Friday, February 10, 2012
Dr. William Shea Lecture (part 9): Arkansas in the Civil War
From The Arkansas Toothpick:
Note: This lecture was based on Dr. Shea’s recently-published “The War We Have Lost” in the Arkansas Historical Quarterly:
Now that brings us to my final point which will cause you to break out into applause, as no presentation of this sort complete without a rhetorical question. Let me ask the mandatory rhetorical question: Why has the Civil War in Arkansas received so little attention from historians and everybody else? And why has that attention been so uneven so irregular?
The New York Historical Society, the Denver Public Library, The University of California at Berkley, the Wisconsin Historical Society, the National Archive sin Washington, the Illinois Historical Library and dozens and dozens of other institutions scattered all across the country contains thousands of pages of documents and photographs, reports, maps, letters, diaries, memoirs- that tell the story of the Civil War here in Arkansas and the Trans-Mississippi. And they tell it in rich detail, but today few historians have attempted to burrow through this mass of material.
Pioneering research- going where no scholar has gone before, beating the bushes, in other words, is really difficult. Blazing your own research trail, ransacking dozens of archives- large and small, without any clear idea of what you may find, or if you find anything at all. It is a task that requires a substantial investment of time, of energy, and above all- of money. And it is an investment that not every historian is willing or able to make. In other words, anyone can be a historian, but not everyone can afford to be a historian; it costs money to do this kind of stuff.
I hate to add that state and local archives and libraries here in Arkansas contain valuable information and they are stamped by dedicated professionals but the simple fact remains that the full story of what took place here in Arkansas can’t be discovered, it can’t be told without casting a research net really all across North America to the Atlantic Coast to the Pacific Coast and that is no small undertaking.
Nevertheless, during the past 20-30 years a handful of intrepid Arkansas historians- they have begun to mine this rich load of material- this vain of overlooked and forgotten facts, and doubtless many other people will follow. Microfilm being supplanted by digital downloads of one sort or another. It is gradually becoming easier to access, say, a diary of a Union soldier who was stationed at Pine Bluff. His children moves west after the war. The diary is now in the hands of, say, a women who his living in the suburbs of Seattle and she has donated it to a local library and it is digitized and you can access it now. Again, this is a slow process but at least you don’t have to take a plane to Seattle and maybe the information will come to you.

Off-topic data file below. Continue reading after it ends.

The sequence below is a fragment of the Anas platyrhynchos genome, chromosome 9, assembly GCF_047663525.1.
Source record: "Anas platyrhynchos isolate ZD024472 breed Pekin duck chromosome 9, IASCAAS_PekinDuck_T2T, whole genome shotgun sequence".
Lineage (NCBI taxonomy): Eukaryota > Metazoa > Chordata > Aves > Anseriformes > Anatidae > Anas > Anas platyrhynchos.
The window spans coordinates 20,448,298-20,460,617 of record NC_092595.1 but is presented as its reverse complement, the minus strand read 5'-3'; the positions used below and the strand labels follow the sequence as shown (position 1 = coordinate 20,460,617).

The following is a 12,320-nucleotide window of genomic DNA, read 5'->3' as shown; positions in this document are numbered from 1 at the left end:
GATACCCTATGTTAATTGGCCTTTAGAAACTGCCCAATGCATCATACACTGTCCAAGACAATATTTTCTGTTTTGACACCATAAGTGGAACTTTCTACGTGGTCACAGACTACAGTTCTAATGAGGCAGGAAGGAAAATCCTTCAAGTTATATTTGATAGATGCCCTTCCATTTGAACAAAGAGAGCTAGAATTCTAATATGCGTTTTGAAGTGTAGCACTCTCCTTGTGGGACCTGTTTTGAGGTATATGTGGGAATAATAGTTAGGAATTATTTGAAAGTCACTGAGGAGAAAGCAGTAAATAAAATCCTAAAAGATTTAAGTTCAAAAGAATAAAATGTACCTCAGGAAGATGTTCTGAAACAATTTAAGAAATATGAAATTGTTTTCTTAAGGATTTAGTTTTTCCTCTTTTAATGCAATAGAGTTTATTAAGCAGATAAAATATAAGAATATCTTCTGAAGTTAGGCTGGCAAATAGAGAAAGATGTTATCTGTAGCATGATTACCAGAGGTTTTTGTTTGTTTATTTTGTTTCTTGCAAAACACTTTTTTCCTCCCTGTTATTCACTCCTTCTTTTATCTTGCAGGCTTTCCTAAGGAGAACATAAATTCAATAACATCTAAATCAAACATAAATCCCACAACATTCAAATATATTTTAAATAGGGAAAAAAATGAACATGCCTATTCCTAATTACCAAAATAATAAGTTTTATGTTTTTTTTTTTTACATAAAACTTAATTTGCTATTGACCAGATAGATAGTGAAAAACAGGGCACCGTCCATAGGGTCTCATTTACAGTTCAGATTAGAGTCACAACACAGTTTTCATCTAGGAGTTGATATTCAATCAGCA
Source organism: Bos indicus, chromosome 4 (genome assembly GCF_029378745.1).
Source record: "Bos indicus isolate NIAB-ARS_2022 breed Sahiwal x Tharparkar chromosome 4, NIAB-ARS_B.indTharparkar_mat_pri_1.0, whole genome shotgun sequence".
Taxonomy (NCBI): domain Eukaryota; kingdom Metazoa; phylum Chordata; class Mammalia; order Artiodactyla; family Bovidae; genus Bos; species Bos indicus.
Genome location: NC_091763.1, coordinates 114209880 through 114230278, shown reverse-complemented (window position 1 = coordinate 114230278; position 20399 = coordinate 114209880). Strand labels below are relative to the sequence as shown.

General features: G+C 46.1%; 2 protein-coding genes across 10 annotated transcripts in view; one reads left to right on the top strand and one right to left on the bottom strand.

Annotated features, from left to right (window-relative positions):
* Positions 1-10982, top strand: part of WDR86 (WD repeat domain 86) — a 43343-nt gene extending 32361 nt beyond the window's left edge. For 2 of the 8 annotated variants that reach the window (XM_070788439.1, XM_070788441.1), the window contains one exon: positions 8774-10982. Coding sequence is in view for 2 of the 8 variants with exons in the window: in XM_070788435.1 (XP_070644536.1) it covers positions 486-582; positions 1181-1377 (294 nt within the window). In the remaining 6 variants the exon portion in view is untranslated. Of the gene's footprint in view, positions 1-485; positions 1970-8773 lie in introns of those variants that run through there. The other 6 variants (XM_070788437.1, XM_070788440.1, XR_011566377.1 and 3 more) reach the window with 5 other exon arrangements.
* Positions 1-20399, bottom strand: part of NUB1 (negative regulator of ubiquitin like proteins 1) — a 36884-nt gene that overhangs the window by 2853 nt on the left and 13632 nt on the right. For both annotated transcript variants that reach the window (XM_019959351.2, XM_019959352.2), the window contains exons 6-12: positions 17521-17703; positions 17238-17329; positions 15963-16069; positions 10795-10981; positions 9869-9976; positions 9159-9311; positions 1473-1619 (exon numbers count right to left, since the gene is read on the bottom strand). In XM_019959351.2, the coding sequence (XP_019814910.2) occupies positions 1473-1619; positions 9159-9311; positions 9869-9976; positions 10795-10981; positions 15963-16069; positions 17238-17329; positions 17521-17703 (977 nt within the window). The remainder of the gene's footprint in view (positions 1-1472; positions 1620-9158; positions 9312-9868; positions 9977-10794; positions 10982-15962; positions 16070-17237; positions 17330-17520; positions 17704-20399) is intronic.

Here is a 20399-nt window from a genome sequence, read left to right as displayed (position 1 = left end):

We have not really lost the Civil War in Arkansas, but we have misplaced a good deal of it from popular memory. In addition to forgetting so much of the Civil War in Arkansas, what we do remember is sometimes not right. We have a kind of mangled memory that is getting better, things are coming into focus and we know more about the truth now more than 30-40 years ago, but it is still hard to wrap our minds around it. Times are clearly changing and after being ignored and misunderstood for more than a century, the Civil War in Arkansas and surrounding states, whatever you want to call it, is emerging from obscurity ; that’s really good news.
Once it was dismissed as a meaningless sideshow, it’s now gaining respect as a legitimate area of study, public interest is increasing here today. New books on the subject are appearing with heartily regularity. The national battlefield parks in Arkansas and neighboring states: Wilson’s Creek, Pea Ridge- have invested millions of dollars in new museum displays and new battlefield interpretations. State battlefield parks, particularly our own Prairie Grove State Battlefield Park near Fayetteville is also experiencing a similar Renaissance with a fabulous new museum and so forth.
Efforts to preserve and improve other historic sites, activities like this one today, are seeking to expand public awareness. I urge all of you to continue to seek out your local sesquicentennial events and not to waste any time.